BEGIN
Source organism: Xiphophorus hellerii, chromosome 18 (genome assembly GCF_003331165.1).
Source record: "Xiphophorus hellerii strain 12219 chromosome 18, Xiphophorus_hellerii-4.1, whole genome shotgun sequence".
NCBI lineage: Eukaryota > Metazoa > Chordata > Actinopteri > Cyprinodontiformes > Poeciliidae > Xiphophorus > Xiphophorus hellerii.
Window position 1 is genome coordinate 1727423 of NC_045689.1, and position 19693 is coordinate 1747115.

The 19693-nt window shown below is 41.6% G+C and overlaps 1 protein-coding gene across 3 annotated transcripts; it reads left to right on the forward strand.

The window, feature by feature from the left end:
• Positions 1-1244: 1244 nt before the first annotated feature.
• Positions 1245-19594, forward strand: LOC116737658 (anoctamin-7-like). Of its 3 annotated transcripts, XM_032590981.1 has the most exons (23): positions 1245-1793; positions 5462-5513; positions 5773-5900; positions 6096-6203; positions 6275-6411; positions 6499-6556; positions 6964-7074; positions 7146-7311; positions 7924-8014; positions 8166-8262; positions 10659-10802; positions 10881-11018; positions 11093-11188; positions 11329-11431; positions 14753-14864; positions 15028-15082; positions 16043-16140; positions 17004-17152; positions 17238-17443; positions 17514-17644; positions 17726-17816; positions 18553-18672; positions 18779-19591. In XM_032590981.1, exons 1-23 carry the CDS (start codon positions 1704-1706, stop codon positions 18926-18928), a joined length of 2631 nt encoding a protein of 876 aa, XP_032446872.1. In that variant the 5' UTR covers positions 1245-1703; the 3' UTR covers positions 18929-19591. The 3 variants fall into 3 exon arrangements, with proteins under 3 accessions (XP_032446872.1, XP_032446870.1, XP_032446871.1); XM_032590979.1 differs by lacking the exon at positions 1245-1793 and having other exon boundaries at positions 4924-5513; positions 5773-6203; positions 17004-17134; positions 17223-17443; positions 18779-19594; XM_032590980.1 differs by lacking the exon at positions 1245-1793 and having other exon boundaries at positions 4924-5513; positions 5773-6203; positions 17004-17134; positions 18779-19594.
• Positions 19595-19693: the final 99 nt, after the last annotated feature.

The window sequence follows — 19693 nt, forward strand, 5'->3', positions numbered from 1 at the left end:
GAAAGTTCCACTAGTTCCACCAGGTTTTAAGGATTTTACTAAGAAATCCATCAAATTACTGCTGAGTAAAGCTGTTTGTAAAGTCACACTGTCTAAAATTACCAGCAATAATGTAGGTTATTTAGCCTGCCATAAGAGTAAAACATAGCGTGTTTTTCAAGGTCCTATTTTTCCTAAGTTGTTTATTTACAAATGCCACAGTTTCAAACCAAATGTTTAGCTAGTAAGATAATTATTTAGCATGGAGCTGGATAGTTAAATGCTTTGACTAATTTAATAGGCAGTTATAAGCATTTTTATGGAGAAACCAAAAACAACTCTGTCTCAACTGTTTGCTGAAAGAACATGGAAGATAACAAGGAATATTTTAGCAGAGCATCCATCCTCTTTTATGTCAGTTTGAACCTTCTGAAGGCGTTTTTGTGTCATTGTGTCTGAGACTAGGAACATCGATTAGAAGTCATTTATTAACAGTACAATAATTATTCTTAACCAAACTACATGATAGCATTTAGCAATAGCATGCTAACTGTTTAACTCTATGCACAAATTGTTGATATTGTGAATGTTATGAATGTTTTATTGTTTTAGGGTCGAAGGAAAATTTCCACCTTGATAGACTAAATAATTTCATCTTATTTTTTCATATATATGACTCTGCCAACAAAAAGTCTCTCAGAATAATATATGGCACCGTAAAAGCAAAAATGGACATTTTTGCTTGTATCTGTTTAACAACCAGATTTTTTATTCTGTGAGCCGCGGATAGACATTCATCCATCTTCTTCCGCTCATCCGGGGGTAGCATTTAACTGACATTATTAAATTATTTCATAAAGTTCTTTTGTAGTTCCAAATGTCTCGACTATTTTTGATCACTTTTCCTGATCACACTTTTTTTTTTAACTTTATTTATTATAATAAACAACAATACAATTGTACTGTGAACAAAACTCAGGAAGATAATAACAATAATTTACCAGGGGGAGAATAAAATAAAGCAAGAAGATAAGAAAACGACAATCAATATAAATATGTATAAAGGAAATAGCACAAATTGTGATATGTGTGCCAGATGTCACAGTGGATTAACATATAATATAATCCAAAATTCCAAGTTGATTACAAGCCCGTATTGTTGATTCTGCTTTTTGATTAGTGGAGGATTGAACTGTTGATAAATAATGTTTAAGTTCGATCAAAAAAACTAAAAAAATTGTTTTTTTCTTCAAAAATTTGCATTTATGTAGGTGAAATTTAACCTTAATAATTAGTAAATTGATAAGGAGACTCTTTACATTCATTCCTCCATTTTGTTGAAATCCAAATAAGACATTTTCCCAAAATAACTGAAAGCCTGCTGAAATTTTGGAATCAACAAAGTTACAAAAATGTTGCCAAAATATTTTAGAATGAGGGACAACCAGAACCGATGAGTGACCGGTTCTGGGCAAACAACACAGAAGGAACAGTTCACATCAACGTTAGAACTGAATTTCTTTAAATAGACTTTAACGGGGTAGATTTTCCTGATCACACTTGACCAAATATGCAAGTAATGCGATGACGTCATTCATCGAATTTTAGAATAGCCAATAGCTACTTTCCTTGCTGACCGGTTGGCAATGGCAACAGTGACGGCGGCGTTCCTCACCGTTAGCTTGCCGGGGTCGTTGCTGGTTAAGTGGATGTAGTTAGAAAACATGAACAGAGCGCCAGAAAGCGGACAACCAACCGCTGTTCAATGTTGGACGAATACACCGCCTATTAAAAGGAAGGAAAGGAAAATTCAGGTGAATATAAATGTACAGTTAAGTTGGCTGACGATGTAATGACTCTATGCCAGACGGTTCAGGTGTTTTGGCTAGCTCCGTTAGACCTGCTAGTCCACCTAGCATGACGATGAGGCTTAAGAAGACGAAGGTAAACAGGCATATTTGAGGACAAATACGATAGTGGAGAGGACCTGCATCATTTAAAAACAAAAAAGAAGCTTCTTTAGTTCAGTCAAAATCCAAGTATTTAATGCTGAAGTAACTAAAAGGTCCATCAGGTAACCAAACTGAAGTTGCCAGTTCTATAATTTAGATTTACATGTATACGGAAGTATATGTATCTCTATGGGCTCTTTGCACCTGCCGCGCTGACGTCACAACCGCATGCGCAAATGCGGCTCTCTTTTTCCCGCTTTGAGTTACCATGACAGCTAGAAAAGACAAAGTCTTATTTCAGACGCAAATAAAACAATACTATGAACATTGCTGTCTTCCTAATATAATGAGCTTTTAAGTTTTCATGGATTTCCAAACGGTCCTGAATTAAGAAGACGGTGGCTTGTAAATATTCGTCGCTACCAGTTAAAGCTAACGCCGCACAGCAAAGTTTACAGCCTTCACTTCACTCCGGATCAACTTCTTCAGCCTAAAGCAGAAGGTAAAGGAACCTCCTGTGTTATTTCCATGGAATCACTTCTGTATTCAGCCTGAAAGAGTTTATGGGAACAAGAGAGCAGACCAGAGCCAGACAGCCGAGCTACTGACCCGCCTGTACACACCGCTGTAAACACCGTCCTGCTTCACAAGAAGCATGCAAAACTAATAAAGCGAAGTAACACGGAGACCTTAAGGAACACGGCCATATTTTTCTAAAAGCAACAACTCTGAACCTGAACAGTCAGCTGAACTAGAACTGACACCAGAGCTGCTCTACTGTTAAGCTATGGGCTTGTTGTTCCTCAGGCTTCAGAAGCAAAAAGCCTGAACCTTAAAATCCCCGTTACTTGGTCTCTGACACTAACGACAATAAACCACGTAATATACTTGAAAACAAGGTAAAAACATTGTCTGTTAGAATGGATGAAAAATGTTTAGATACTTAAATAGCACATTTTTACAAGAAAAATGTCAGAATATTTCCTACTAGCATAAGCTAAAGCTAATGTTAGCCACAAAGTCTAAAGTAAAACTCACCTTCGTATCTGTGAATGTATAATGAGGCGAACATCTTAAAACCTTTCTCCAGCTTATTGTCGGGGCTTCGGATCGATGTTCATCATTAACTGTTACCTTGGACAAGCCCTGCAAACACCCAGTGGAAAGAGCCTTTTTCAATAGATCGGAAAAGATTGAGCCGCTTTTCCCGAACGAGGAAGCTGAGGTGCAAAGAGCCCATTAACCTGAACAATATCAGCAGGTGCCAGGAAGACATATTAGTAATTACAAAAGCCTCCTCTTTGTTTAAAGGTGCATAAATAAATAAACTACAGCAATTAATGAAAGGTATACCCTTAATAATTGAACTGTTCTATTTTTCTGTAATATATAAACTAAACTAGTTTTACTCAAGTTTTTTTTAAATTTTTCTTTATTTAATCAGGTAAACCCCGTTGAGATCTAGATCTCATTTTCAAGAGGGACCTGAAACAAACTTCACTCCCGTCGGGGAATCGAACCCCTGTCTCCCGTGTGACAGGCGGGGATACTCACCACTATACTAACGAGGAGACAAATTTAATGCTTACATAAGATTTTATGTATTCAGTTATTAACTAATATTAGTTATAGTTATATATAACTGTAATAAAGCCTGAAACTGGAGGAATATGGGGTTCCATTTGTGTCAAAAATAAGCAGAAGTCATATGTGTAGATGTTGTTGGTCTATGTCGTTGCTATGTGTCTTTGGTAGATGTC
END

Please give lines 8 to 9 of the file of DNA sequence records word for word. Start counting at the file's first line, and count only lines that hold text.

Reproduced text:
• Positions 1245-19594, forward strand: LOC116737658 (anoctamin-7-like). Of its 3 annotated transcripts, XM_032590981.1 has the most exons (23): positions 1245-1793; positions 5462-5513; positions 5773-5900; positions 6096-6203; positions 6275-6411; positions 6499-6556; positions 6964-7074; positions 7146-7311; positions 7924-8014; positions 8166-8262; positions 10659-10802; positions 10881-11018; positions 11093-11188; positions 11329-11431; positions 14753-14864; positions 15028-15082; positions 16043-16140; positions 17004-17152; positions 17238-17443; positions 17514-17644; positions 17726-17816; positions 18553-18672; positions 18779-19591. In XM_032590981.1, exons 1-23 carry the CDS (start codon positions 1704-1706, stop codon positions 18926-18928), a joined length of 2631 nt encoding a protein of 876 aa, XP_032446872.1. In that variant the 5' UTR covers positions 1245-1703; the 3' UTR covers positions 18929-19591. The 3 variants fall into 3 exon arrangements, with proteins under 3 accessions (XP_032446872.1, XP_032446870.1, XP_032446871.1); XM_032590979.1 differs by lacking the exon at positions 1245-1793 and having other exon boundaries at positions 4924-5513; positions 5773-6203; positions 17004-17134; positions 17223-17443; positions 18779-19594; XM_032590980.1 differs by lacking the exon at positions 1245-1793 and having other exon boundaries at positions 4924-5513; positions 5773-6203; positions 17004-17134; positions 18779-19594.
• Positions 19595-19693: the final 99 nt, after the last annotated feature.